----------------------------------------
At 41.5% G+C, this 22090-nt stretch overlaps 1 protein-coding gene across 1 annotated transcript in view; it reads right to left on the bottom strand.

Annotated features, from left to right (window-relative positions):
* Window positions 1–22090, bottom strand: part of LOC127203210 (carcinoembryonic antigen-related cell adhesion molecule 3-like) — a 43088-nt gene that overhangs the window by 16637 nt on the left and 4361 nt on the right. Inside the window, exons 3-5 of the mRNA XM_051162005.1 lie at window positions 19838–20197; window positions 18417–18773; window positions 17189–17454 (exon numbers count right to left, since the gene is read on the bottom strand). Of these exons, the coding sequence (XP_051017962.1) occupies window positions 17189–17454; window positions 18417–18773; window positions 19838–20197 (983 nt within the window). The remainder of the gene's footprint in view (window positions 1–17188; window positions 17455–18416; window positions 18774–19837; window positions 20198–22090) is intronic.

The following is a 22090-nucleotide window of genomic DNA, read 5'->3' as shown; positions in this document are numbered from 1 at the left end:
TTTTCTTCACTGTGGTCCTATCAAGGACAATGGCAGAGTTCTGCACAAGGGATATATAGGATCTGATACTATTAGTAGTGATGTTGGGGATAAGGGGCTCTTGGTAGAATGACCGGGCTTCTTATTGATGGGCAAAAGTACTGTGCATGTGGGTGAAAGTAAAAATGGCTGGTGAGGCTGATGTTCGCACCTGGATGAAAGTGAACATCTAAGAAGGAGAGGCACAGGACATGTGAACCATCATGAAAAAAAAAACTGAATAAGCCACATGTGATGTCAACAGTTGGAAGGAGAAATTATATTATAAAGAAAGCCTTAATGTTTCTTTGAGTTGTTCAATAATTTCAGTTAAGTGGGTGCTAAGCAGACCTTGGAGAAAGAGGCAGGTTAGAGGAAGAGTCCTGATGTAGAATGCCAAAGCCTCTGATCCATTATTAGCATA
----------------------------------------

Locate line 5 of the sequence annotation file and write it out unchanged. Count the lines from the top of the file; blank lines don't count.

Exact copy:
TTTTCTTCACTGTGGTCCTATCAAGGACAATGGCAGAGTTCTGCACAAGGGATATATAGGATCTGATACTATTAGTAGTGATGTTGGGGATAAGGGGCTCTTGGTAGAATGACCGGGCTTCTTATTGATGGGCAAAAGTACTGTGCATGTGGGTGAAAGTAAAAATGGCTGGTGAGGCTGATGTTCGCACCTGGATGAAAGTGAACATCTAAGAAGGAGAGGCACAGGACATGTGAACCATCATGAAAAAAAAAACTGAATAAGCCACATGTGATGTCAACAGTTGGAAGGAGAAATTATATTATAAAGAAAGCCTTAATGTTTCTTTGAGTTGTTCAATAATTTCAGTTAAGTGGGTGCTAAGCAGACCTTGGAGAAAGAGGCAGGTTAGAGGAAGAGTCCTGATGTAGAATGCCAAAGCCTCTGATCCATTATTAGCATA